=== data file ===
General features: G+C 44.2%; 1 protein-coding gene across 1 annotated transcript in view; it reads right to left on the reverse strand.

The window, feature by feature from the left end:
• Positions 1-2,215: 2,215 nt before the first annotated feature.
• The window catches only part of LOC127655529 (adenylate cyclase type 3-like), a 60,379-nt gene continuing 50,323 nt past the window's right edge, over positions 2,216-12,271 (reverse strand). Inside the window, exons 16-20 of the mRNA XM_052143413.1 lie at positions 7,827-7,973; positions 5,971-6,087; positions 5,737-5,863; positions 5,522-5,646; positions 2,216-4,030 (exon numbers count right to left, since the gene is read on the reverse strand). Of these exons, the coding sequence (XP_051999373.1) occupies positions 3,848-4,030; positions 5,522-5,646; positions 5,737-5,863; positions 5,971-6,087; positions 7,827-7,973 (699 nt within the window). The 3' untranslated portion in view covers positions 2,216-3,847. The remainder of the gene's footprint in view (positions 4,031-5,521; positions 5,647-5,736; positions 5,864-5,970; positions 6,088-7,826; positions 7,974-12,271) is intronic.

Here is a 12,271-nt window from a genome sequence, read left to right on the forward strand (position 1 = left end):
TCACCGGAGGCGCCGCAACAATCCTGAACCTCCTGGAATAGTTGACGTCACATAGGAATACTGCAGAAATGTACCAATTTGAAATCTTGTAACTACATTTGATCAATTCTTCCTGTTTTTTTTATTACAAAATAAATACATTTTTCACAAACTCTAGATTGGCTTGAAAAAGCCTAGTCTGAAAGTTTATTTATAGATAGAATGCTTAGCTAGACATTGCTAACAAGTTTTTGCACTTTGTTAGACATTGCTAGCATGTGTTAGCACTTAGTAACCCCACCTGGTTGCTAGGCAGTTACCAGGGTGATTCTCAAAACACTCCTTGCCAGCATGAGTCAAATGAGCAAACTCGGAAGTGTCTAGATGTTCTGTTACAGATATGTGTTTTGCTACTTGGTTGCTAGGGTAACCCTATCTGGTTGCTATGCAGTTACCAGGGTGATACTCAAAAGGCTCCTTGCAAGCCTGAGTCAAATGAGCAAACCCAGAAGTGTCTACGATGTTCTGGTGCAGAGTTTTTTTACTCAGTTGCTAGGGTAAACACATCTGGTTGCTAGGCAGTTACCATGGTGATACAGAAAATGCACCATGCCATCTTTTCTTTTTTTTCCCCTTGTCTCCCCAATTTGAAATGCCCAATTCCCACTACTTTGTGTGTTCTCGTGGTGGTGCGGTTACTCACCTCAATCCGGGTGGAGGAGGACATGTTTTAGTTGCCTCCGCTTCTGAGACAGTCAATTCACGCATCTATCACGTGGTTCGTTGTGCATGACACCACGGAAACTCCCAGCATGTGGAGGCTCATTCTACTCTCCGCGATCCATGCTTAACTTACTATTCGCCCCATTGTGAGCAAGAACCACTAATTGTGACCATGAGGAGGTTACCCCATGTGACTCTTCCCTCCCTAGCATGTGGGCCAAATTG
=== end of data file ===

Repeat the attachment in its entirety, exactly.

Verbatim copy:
General features: G+C 44.2%; 1 protein-coding gene across 1 annotated transcript in view; it reads right to left on the reverse strand.

The window, feature by feature from the left end:
• Positions 1-2,215: 2,215 nt before the first annotated feature.
• The window catches only part of LOC127655529 (adenylate cyclase type 3-like), a 60,379-nt gene continuing 50,323 nt past the window's right edge, over positions 2,216-12,271 (reverse strand). Inside the window, exons 16-20 of the mRNA XM_052143413.1 lie at positions 7,827-7,973; positions 5,971-6,087; positions 5,737-5,863; positions 5,522-5,646; positions 2,216-4,030 (exon numbers count right to left, since the gene is read on the reverse strand). Of these exons, the coding sequence (XP_051999373.1) occupies positions 3,848-4,030; positions 5,522-5,646; positions 5,737-5,863; positions 5,971-6,087; positions 7,827-7,973 (699 nt within the window). The 3' untranslated portion in view covers positions 2,216-3,847. The remainder of the gene's footprint in view (positions 4,031-5,521; positions 5,647-5,736; positions 5,864-5,970; positions 6,088-7,826; positions 7,974-12,271) is intronic.

Here is a 12,271-nt window from a genome sequence, read left to right on the forward strand (position 1 = left end):
TCACCGGAGGCGCCGCAACAATCCTGAACCTCCTGGAATAGTTGACGTCACATAGGAATACTGCAGAAATGTACCAATTTGAAATCTTGTAACTACATTTGATCAATTCTTCCTGTTTTTTTTATTACAAAATAAATACATTTTTCACAAACTCTAGATTGGCTTGAAAAAGCCTAGTCTGAAAGTTTATTTATAGATAGAATGCTTAGCTAGACATTGCTAACAAGTTTTTGCACTTTGTTAGACATTGCTAGCATGTGTTAGCACTTAGTAACCCCACCTGGTTGCTAGGCAGTTACCAGGGTGATTCTCAAAACACTCCTTGCCAGCATGAGTCAAATGAGCAAACTCGGAAGTGTCTAGATGTTCTGTTACAGATATGTGTTTTGCTACTTGGTTGCTAGGGTAACCCTATCTGGTTGCTATGCAGTTACCAGGGTGATACTCAAAAGGCTCCTTGCAAGCCTGAGTCAAATGAGCAAACCCAGAAGTGTCTACGATGTTCTGGTGCAGAGTTTTTTTACTCAGTTGCTAGGGTAAACACATCTGGTTGCTAGGCAGTTACCATGGTGATACAGAAAATGCACCATGCCATCTTTTCTTTTTTTTCCCCTTGTCTCCCCAATTTGAAATGCCCAATTCCCACTACTTTGTGTGTTCTCGTGGTGGTGCGGTTACTCACCTCAATCCGGGTGGAGGAGGACATGTTTTAGTTGCCTCCGCTTCTGAGACAGTCAATTCACGCATCTATCACGTGGTTCGTTGTGCATGACACCACGGAAACTCCCAGCATGTGGAGGCTCATTCTACTCTCCGCGATCCATGCTTAACTTACTATTCGCCCCATTGTGAGCAAGAACCACTAATTGTGACCATGAGGAGGTTACCCCATGTGACTCTTCCCTCCCTAGCATGTGGGCCAAATTG